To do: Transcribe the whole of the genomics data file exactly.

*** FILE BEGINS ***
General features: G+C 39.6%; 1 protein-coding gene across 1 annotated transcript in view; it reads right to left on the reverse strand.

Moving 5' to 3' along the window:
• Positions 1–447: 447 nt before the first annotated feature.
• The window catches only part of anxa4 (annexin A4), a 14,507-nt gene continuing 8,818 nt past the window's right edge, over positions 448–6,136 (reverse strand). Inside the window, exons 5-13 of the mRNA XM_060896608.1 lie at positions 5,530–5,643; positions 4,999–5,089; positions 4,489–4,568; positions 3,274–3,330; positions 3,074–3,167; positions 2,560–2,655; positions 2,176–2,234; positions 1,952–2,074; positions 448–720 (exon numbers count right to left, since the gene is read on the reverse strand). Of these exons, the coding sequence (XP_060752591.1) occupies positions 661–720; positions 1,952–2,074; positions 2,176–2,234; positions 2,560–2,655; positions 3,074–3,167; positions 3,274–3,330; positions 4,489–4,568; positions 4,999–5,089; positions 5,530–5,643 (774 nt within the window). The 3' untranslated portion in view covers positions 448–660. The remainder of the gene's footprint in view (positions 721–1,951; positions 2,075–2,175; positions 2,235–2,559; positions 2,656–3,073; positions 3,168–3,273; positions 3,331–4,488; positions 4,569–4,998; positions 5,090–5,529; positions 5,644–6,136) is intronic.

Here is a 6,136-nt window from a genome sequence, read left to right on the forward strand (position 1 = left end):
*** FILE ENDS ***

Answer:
General features: G+C 39.6%; 1 protein-coding gene across 1 annotated transcript in view; it reads right to left on the reverse strand.

Moving 5' to 3' along the window:
• Positions 1–447: 447 nt before the first annotated feature.
• The window catches only part of anxa4 (annexin A4), a 14,507-nt gene continuing 8,818 nt past the window's right edge, over positions 448–6,136 (reverse strand). Inside the window, exons 5-13 of the mRNA XM_060896608.1 lie at positions 5,530–5,643; positions 4,999–5,089; positions 4,489–4,568; positions 3,274–3,330; positions 3,074–3,167; positions 2,560–2,655; positions 2,176–2,234; positions 1,952–2,074; positions 448–720 (exon numbers count right to left, since the gene is read on the reverse strand). Of these exons, the coding sequence (XP_060752591.1) occupies positions 661–720; positions 1,952–2,074; positions 2,176–2,234; positions 2,560–2,655; positions 3,074–3,167; positions 3,274–3,330; positions 4,489–4,568; positions 4,999–5,089; positions 5,530–5,643 (774 nt within the window). The 3' untranslated portion in view covers positions 448–660. The remainder of the gene's footprint in view (positions 721–1,951; positions 2,075–2,175; positions 2,235–2,559; positions 2,656–3,073; positions 3,168–3,273; positions 3,331–4,488; positions 4,569–4,998; positions 5,090–5,529; positions 5,644–6,136) is intronic.

Here is a 6,136-nt window from a genome sequence, read left to right on the forward strand (position 1 = left end):